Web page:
If the Academy of Nutrition and Dietetics is saying that Kraft Singles are good for us, surely schmaltz is next.
“What am I supposed to wear to a ranch?”
Approximately 13 years ago, I sat in a room in a house in Finchley, North London, on a winter Shabbat afternoon, with approximately 30 other people.
In what should rightly be considered a major victory for Jewish students at UCLA, the undergraduate student government at its March 10 meeting unanimously passed “A Resolution Condemning Anti-Semitism,” which specifically says that delegitimizing Israel is a manifestation of anti-Semitism.
I must respectfully disagree with the approach proposed by my good friend David Suissa in his column on UCLA: “Stop Fighting and Start Winning” (March 11, jewishjournal.com).
Israel’s 2015 elections had little to do with policy.
The Los Angeles dollars—or shekels—spent may not have approached the amount Hollywood throws around for U.S. elections, but Jews in Los Angeles nevertheless managed to funnel about $175,000 into Israel’s party primaries this election cycle.
Election Day is always a national holiday in Israel. School and work are canceled; cafes, sidewalks and shopping centers bust at the seams.
Evidence of the concern within UCLA’s Jewish community stemming from recent events on campus could be seen on March 16 by UCLA Chancellor Gene Block’s visitors that day.
Upon visiting the high-stakes backgammon competition March 8 at Sephardic Temple Tifereth Israel, witnesses were welcomed by the sound of dice on board, the cursing of bad luck and the occasional exclamation of “shesh besh!”
Jewish cemetery Eden Memorial Park in Mission Hills is facing a new, multimillion-dollar lawsuit related to allegations that it mishandled burial vaults, threw disrupted human remains into a pile on cemetery grounds and concealed potentially damaging information from its existing and potential customers.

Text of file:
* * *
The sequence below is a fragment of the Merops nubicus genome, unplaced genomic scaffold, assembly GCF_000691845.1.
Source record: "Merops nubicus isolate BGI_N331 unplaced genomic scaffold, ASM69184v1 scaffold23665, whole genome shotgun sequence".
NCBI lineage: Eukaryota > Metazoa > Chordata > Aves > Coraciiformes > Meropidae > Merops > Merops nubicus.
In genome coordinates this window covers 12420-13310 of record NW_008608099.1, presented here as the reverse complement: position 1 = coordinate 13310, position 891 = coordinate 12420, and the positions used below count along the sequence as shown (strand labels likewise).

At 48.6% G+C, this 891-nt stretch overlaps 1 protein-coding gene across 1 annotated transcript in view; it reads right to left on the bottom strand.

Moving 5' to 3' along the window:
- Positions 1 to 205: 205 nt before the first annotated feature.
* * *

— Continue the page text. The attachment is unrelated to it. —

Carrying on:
A few weeks prior to his wedding last June, Jeremy Oberstein looked at his calendar and foresaw the possibility of a dangerous doubleheader: should his Adat Ari El team from Valley Village be fortunate enough to qualify for the championship of the Los Angeles Synagogue Softball league, the game would conflict with his wedding day.
Commemorating the 70th anniversary of the liberation of the Nazi concentration camps, the United States Holocaust Memorial Museum’s (USHMM) annual Los Angeles dinner was themed “What You Do Matters.”
Over the past week, two graffiti artists have been applying layers of bright orange and blue paint to an outdoor wall of the Silverlake Independent JCC.
Is there such a thing as Jewish art?
There’s no such thing as a typical Pilobolus performance. The Connecticut-based dance troupe has collaborated with cartoonists, filmmakers, puppeteers, radio producers and children’s authors to create one-of-a-kind spectacles that take dance out of the traditional realm.
As the play “The English Bride” begins, the audience is immediately thrust into a near cataclysm with a burst of police sirens and an announcement over a loudspeaker: “Attention! Attention! All passengers on El Al flight 1540 to Dusseldorf and Tel Aviv. The flight is canceled.”
Jewish Women’s Theatre presents the world premiere of “Uncuffed,” a salon theater experience with stories, short plays and music exploring what it means to be free, and how we break the ties that bind us when we are not.
In the post-World War II years, Jewish businessmen figured out how to price and frame art so that almost anyone who wanted it would be able to afford it.
Even newcomers to Los Angeles sense how the klieg lights are shifting in a different direction. Especially when it comes to what’s happening in restaurant kitchens around downtown.
Rabbi Harry Roth will read this article aloud to his wife, Lillian, after it’s published.
Legendary comedian Marty Allen, who turns 93 March 23, has a simple secret to longevity.
Guta Peck nee Kasz was sitting on the sole latrine inside her Auschwitz barracks one evening in early September 1944, when a drunken SS soldier picked her up.
Emily Lynn Alletto died Feb. 20 at 10. Survived by mother Jean Baum; father Peri (Kathleen); sister Sophia; grandfather Kurt (Ellen) Baum; grandmother Leah (Claus Wronker). Mount Sinai
Great thinkers have important things to say about the meaning of life. For the Greek philosopher Aristotle, it was that “man is a political animal.”
I recently received a decorating S.O.S. call from a friend.
The poem, 'The Hebrew Word for Mysticism is the Same as To Receive.'